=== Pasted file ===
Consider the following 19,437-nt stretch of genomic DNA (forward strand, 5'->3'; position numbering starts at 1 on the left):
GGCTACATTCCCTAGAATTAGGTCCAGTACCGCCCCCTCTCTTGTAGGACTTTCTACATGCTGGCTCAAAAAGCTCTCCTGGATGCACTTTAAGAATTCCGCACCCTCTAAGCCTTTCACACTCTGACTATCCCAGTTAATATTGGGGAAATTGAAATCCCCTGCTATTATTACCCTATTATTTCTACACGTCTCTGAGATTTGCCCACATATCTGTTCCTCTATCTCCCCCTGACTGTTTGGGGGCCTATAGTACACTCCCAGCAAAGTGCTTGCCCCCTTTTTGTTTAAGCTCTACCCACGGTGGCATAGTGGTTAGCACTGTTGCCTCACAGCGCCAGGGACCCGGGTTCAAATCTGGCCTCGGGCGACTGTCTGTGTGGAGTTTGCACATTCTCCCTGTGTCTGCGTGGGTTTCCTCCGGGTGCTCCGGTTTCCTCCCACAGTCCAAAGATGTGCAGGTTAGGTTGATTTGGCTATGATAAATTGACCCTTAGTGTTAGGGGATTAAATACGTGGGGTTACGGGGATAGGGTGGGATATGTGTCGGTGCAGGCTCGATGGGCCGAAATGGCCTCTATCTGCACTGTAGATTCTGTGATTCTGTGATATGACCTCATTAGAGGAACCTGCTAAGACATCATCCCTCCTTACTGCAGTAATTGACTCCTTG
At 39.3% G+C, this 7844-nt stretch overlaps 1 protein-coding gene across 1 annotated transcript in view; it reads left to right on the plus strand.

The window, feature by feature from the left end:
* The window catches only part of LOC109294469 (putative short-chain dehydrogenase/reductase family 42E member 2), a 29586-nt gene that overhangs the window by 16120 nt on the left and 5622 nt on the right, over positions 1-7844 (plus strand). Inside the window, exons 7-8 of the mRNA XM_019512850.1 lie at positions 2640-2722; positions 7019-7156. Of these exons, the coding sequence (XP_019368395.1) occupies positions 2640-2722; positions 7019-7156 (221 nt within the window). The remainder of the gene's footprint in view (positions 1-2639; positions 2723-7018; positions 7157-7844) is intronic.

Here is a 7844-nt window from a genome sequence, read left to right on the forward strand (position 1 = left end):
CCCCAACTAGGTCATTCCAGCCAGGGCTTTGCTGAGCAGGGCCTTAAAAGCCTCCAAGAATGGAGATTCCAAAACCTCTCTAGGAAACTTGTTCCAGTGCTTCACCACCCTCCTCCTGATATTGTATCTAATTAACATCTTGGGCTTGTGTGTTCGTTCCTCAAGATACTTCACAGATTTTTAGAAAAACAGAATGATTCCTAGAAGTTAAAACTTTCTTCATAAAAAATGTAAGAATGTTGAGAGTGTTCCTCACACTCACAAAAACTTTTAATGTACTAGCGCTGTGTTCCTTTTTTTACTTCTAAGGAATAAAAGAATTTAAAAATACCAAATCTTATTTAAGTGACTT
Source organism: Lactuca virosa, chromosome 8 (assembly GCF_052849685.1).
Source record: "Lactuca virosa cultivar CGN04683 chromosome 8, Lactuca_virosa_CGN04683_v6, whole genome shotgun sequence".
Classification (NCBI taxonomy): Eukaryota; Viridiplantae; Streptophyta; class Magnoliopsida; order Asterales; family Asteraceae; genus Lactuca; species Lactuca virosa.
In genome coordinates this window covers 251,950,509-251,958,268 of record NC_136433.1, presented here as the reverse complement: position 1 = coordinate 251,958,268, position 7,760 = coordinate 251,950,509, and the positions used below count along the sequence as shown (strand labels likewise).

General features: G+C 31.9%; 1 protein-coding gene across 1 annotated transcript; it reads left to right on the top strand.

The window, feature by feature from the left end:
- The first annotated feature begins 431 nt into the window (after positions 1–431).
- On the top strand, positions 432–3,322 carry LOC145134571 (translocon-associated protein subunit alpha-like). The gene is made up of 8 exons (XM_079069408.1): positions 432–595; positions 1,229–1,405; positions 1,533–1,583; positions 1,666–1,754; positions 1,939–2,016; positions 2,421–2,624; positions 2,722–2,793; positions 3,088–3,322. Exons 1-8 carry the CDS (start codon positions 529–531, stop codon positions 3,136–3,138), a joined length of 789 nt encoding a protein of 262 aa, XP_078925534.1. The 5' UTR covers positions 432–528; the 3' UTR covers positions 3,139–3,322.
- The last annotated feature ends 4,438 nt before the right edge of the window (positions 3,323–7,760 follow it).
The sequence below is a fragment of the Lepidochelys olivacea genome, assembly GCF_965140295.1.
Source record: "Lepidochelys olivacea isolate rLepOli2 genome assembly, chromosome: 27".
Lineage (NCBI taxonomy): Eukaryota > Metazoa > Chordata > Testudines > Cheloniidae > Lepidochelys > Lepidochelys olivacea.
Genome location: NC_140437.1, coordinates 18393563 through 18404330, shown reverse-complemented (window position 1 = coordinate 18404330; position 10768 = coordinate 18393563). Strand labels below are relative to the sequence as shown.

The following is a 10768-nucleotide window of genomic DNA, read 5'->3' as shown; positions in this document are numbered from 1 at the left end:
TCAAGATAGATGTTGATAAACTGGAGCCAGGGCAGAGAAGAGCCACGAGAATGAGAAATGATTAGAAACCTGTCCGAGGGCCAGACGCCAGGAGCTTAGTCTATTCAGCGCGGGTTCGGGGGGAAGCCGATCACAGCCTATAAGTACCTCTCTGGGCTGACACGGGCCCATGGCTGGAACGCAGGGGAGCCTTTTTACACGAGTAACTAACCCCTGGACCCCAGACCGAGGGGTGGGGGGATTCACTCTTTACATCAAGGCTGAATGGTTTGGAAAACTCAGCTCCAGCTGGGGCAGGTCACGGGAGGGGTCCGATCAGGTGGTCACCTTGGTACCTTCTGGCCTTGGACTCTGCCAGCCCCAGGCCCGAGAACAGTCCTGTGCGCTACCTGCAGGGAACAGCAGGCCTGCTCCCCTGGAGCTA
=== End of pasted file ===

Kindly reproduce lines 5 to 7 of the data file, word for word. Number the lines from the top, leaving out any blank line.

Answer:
* The window catches only part of LOC109294469 (putative short-chain dehydrogenase/reductase family 42E member 2), a 29586-nt gene that overhangs the window by 16120 nt on the left and 5622 nt on the right, over positions 1-7844 (plus strand). Inside the window, exons 7-8 of the mRNA XM_019512850.1 lie at positions 2640-2722; positions 7019-7156. Of these exons, the coding sequence (XP_019368395.1) occupies positions 2640-2722; positions 7019-7156 (221 nt within the window). The remainder of the gene's footprint in view (positions 1-2639; positions 2723-7018; positions 7157-7844) is intronic.

Here is a 7844-nt window from a genome sequence, read left to right on the forward strand (position 1 = left end):
CCCCAACTAGGTCATTCCAGCCAGGGCTTTGCTGAGCAGGGCCTTAAAAGCCTCCAAGAATGGAGATTCCAAAACCTCTCTAGGAAACTTGTTCCAGTGCTTCACCACCCTCCTCCTGATATTGTATCTAATTAACATCTTGGGCTTGTGTGTTCGTTCCTCAAGATACTTCACAGATTTTTAGAAAAACAGAATGATTCCTAGAAGTTAAAACTTTCTTCATAAAAAATGTAAGAATGTTGAGAGTGTTCCTCACACTCACAAAAACTTTTAATGTACTAGCGCTGTGTTCCTTTTTTTACTTCTAAGGAATAAAAGAATTTAAAAATACCAAATCTTATTTAAGTGACTT